Monday, March 19, 2007

AG Bell Retreat At Local School

On Friday, I headed out to Child's Voice after a Deaf Mentor session in the morning. This was the first time I had joined an AG Bell event. The retreat was for deaf and hard of hearing adults.

The morning session consisted of observing a child in a one-on-one session with a teacher. We then gathered in the main gym and had an "Advocacy" session with about twenty deaf and hard of hearing children from kindergarten to first grade. Many of the children had one or two cochlear implants and several of them had hearing aids. A teacher lead the discussion and began with questions about ways the children and adults could advocate when communication breaks down. The kids eagerly raised their hands to answer questions and share their advocacy tips. The teacher repeated or summarized each answer. I found that it was quite a feat to make sure that I could understand everyone and I had to get up and move around to make sure that I had access to the conversations. At one point, I missed an answer to a question and made sure that I demonstrated my own advocacy skills to get it repeated.

After a delicious lunch, the adults met with the parents from Child's Voice and four deaf adults shared their experiences during a panel discussion. One was a lawyer from San Diego, a student in a business college, a doctoral student in Audiology and a school psychologist from Indiana School for the Deaf. We all sat in a circle and everything was captioned on a large screen. I was grateful for the captioning because I was able to lip read the deaf participants and then glance at the screen for anything that was missed.

On the drive home, I was thinking about a comment that one of the panelists shared. She mentioned that her parents attended every AG Bell convention since she was a little girl. It was during these conventions that she met other deaf and hard of hearing people and realized, "I am not alone, there are other people out there who are just like me."

I thought it was the most important message of the day.


Jenny said...

Thanks for sharing, Karen. A thought - if there were NO mainstreaming and there were regional deaf schools all over the country that offered education commensurate with or superior to local public schools, we wouldn't have deaf people feeling alone and grateful for AGB conventions to help them learn they're not alone. We'd have self-actualized, well-educated deaf adults and absolutely no need for organizations that purport to help us when actually all they do is is oppress us by denying us our language. (I realize you may disagree, Karen, being a member of a group that maintains neutrality, but this is a valid perspective that needs to be heard. Again, thank you for sharing your experience at the retreat.)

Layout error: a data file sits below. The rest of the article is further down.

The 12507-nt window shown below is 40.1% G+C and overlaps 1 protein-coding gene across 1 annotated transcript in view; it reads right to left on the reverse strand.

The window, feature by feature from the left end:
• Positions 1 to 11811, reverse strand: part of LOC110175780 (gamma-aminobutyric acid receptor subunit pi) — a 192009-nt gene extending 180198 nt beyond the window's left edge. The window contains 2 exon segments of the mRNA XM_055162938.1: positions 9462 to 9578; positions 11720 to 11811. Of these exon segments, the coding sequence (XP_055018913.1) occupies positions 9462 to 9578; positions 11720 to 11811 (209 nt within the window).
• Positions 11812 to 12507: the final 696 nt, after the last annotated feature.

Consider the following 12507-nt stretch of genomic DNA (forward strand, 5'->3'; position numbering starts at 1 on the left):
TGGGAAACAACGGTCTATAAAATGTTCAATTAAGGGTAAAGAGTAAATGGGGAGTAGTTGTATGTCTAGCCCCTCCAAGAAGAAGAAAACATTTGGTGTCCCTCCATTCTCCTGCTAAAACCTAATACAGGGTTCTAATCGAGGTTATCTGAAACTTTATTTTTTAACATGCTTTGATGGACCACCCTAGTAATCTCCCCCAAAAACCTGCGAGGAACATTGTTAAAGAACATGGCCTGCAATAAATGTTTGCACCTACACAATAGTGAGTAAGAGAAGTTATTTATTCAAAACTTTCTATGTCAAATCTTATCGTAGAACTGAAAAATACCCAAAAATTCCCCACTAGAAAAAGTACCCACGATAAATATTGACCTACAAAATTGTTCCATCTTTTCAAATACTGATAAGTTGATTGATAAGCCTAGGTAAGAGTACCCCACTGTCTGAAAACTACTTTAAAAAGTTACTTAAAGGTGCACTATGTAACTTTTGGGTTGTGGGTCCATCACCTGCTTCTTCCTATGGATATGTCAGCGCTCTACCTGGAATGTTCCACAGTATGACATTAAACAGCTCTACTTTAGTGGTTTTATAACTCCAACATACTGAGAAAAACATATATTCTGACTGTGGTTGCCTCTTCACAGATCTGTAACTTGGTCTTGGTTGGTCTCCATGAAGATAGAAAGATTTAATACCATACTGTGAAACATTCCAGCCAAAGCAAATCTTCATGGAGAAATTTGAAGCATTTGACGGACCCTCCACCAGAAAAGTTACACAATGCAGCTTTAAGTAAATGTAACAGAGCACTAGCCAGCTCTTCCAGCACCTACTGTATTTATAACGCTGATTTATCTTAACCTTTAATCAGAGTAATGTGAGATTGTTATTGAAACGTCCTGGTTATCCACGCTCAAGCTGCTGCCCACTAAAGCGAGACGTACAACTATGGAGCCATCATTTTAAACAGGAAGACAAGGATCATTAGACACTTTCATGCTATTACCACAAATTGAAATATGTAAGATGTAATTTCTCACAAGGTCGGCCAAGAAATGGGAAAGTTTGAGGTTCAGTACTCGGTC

Karen said...

After years of meeting a variety of families and a variety of deaf and hard of hearing adults, I've come to appreciate that one approach cannot and does not fit all.

I do believe we need to do a much better job of making sure that every deaf and hard of hearing child has the language and communication skills to reach their highest potential.

BEG said...

I'll tell you, from an oralist point of view, I'm a resounding success -- blazed through school, university, functional in the hearing world (fool a lot of people), all this with a 90db loss in both ears.

But, as a solitaire, I never met another deaf child, ever. I was alone in school, and did not socialize even after school with other deaf kids.

Sure, no one approach fits all, but I think that no deaf child should ever be so completely isolated from other deaf, no matter how successful she is in school and with the hearing world.

I think we can agree, no matter how the child is actually educated, that isolation is not good for any child.

Karen said...

BEG-- I agree with you which is why I work hard to connect families with one another and kids with other kids and most importantly, other deaf and hard of hearing adults.

Jenny said...

BEG, I love how you think and how you phrase things!!! I agree wholeheartedly with what you've said.

Karen, perhaps we can agree to disagree? *smile* Like you, I've had years and years of meeting "a variety of families and a variety of deaf and hard of hearing adults," as you put it. In the vast majority of these cases, every single one who was not exposed to ASL and/or to other deaf youth and to deaf adults has regretted it. I am not going to get into assistive technology, speech therapy, and so on - that's not my focus here. I strongly believe that every single deaf child should be exposed to ASL, to other deaf children, and to deaf adults, and that the best way to do that is at a school for the deaf, as long as the school provides high-quality education - this last part is important.

So all in all, we may need to agree to disagree, which is all right. Our community has room for varying perspectives.